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I need to calculate the lower cut-off frequency of an amplifier with a transistor BJT. I have to analyze in isolation the Thevenin equivalents seen by each capacitor C1, C2 and C3.

enter image description here

The model for small signals (with C1, C2 and C3) is given by: enter image description here

For C1: \$R_{Th1}=R_1//R_2//r\pi+R_6=\Big(\frac{1}{2,7\times 10^3}+\frac{1}{22\times 10^3}+\frac{1}{3869,97}\Big)^{-1}+2,2\times 10^3=3683,18\,\Omega\$

\$f_1=\frac{1}{2\pi RC}=\frac{1}{2\pi\times 3683,18\times 10\times 10^{-6}}=4,32\,Hz\$

For C2:

\$R_{Th2}=r_0//R_4+R_5=\Big(\frac{1}{30\times 10^3}+\frac{1}{2,2\times 10^3}\Big)^{-1}+10\times 10^3=12049,69\,\Omega\$

\$f_2=\frac{1}{2\pi RC}=\frac{1}{2\pi\times 12049,69\times 2,2\times 10^{-6}}=6,00\,Hz\$

For C3:

\$R_{Th3}=\bigg(\frac{R_6//R_1//R_2//r_{\pi}}{\beta}\bigg)//R_3=\bigg(\frac{\Big(\frac{1}{2,2\times 10^3}+\frac{1}{2,7\times 10^3}+\frac{1}{22\times 10^3}+\frac{1}{3869,97}\Big)^{-1}}{500}+\frac{1}{220}\bigg)^{-1}=0,56\,\Omega\$

\$f_3=\frac{1}{2\pi RC}=\frac{1}{2\pi\times 0,56\times 470\times 10^{-6}}=604,69\,Hz\$ enter image description here

So, the lower cut-off frequency of this amplifier is approximately the frequency of C3 = 604,69 Hz.

Could you please confirm if my calculations are correct? And if I calculated the Thevenin well?

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  • \$\begingroup\$ I don't like your formula for Rth3. If Ic is around 3mA the r'e resistance is 25mV/3mA = 8.4 Ohm and will be around F3 = 0.16/(r'e CE) = 40Hz \$\endgroup\$ – G36 May 18 '17 at 14:41
  • \$\begingroup\$ @G36 I don't understand your calculations for Rth3. Can you make for me step-by-step, please? \$\endgroup\$ – Carmen González May 18 '17 at 16:50
  • \$\begingroup\$ From where did you get this equation for Rth3 ? \$\endgroup\$ – G36 May 18 '17 at 17:53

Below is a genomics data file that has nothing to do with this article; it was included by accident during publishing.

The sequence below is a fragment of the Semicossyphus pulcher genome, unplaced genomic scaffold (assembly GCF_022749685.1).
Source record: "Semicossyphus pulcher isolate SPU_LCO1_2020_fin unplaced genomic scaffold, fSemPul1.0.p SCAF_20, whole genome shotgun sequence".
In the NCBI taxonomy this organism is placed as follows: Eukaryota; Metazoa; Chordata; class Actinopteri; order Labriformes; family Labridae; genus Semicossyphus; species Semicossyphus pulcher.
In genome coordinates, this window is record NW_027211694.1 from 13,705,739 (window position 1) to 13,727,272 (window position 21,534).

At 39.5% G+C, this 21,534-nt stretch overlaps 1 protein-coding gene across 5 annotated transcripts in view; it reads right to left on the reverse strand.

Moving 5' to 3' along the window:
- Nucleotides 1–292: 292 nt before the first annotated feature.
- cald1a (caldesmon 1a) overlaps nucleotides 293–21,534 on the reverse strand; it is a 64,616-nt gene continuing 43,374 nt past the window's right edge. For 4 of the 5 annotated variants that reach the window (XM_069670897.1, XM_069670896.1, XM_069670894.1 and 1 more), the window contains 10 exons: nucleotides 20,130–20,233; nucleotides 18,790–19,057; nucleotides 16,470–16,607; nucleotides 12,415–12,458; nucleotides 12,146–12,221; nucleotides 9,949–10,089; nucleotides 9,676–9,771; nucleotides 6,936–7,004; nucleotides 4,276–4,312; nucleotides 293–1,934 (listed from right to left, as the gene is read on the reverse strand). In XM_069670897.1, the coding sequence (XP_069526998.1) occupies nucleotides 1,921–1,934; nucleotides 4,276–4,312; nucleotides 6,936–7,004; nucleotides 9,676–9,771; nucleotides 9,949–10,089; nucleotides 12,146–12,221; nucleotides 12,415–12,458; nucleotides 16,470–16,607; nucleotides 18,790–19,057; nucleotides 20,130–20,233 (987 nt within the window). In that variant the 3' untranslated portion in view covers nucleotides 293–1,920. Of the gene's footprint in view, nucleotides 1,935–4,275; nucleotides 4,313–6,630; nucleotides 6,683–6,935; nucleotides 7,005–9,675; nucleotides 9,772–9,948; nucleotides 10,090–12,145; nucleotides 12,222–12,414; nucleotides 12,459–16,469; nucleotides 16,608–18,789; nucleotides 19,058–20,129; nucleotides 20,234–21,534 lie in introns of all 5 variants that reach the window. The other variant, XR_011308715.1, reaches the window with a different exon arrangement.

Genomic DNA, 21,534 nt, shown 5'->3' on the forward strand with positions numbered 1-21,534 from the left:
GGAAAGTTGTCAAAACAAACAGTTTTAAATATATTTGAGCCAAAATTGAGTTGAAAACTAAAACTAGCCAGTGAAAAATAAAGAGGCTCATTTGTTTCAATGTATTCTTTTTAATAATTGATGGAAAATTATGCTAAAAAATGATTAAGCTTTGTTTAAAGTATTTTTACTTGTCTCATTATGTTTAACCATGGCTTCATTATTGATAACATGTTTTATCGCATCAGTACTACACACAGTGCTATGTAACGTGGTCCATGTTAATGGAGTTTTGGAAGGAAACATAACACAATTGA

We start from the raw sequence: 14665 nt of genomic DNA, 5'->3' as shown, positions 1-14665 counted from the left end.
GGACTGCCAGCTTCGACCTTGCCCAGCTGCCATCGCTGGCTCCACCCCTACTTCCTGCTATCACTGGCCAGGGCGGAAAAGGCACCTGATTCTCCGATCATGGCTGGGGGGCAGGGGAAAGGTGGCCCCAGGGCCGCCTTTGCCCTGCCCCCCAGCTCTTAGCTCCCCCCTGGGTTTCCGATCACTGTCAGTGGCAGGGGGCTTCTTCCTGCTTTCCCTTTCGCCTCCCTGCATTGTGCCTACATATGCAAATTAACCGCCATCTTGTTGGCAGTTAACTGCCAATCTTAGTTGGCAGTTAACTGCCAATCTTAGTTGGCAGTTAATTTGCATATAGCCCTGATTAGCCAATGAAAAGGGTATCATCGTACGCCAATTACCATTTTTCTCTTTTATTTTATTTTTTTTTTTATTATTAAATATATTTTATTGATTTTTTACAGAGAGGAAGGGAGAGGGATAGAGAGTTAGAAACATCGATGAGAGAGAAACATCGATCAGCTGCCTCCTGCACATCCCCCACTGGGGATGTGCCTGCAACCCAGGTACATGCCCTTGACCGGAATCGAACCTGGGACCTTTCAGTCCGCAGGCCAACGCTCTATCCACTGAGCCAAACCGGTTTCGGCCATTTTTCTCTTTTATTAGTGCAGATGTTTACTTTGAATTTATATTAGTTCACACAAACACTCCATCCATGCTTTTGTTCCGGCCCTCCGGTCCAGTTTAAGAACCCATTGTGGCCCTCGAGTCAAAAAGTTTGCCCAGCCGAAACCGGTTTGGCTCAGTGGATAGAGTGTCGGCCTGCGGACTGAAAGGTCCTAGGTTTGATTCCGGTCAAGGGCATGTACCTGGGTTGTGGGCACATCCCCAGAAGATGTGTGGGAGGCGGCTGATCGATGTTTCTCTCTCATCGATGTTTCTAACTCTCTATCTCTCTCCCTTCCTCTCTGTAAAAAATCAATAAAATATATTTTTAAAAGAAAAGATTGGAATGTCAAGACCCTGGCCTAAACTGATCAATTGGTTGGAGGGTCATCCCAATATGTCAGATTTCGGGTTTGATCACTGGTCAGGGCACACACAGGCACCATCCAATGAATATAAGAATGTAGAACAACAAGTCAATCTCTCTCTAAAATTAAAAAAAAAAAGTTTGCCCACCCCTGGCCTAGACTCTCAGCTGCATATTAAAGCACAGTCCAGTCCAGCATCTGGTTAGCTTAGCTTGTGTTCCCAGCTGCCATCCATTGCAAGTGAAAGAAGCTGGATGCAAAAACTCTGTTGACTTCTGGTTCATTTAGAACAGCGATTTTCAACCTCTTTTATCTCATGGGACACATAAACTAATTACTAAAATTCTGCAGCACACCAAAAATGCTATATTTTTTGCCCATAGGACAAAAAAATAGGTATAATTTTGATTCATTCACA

• \$\begingroup\$ @G36 I found it on a Spanish website because I did not know how to calculate Rth3. How can I do it? Please explain to me step by step. \$\endgroup\$ – Carmen González May 18 '17 at 21:21
  • \$\begingroup\$ @G36 youtube.com/watch?v=eu3wLqXvDuc \$\endgroup\$ – Carmen González May 18 '17 at 21:33
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First, here is your circuit that we are discussing:

There are three seperate and mostly independent high pass filters in this circuit.

From the signal at J1-2, C1 works against the parallel combination of R2, R1, and the impedance on the emitter reflected back to the base. R2 // R1 = 2.4 kΩ. However, the emitter impedance reflected back to the base is dependent on the actual transistor gain, so we can only guess. This is not a good circuit, precisely because its characteristics are dependent on the transistor gain.

With the electret microphone and R6 pullup as input, the impedance of the signal at the left side of C1 is R6. This adds to the overall impedance C1 is working against, for a total of 4.6 kΩ.

10 µF and 4.6 kΩ has a rolloff frequency of 3.5 Hz. That's the minimum high pass knee due to C1. At 3.5 Hz, the impedance magnitude of C3 is 98 Ω. That's well below R3, which is 220 Ω, so C3 dominates at these frequencies. Let's say we think Q1 has gain of 100, so C3 reflected to the base is 4.7 µF. That is effectively in parallel with C1 for the purpose of computing the high pass rolloff. The capacitance is then (10 µF) // (4.7 µF) = 15 µF. The rolloff with that and 4.6 kΩ is 2.3 Hz.

C3 and R3 form a different kind of high pass filter. At low frequencies, the gain is set by R3. At higher frequencies, the gain goes higher due to C3. Eventually it gets so high the transistor can't support it for other reasons, and the gain flattens out. As I said, this is not a good circuit, mostly due to a capacitor directly between the emitter of Q1 and ground.

In any case, the rolloff frequency of C3 and R3 is 1.5 Hz, so well below the effect due to C1.

C2 forms a high pass filter against R5 and the impedance of the signal on the collector of Q1. Again, the impedance around the transistor is hard to judge, but can't be more than 2.2 kΩ at the collector due to R4. To evaluate this as a audio amp, we'll be conservative and see what only C2 and R5 result in. That's 7.2 Hz. Taking the impedance feeding C2 into account will only make that go lower.

So we have three high-pass features in this amplifier at roughly 2 Hz, 1.5 Hz, and 7 Hz. Even though there will be variation in some of these due to the gain of Q1, we can conclude that most of the high-pass characteristics are well into the pass band at the lower audio limit of 20 Hz. So while the gain and frequency response is somewhat unpredictable due to bad design around the emitter of Q1, at least is appears the high pass filters are properly placed to not interfere with even "HiFi" audio.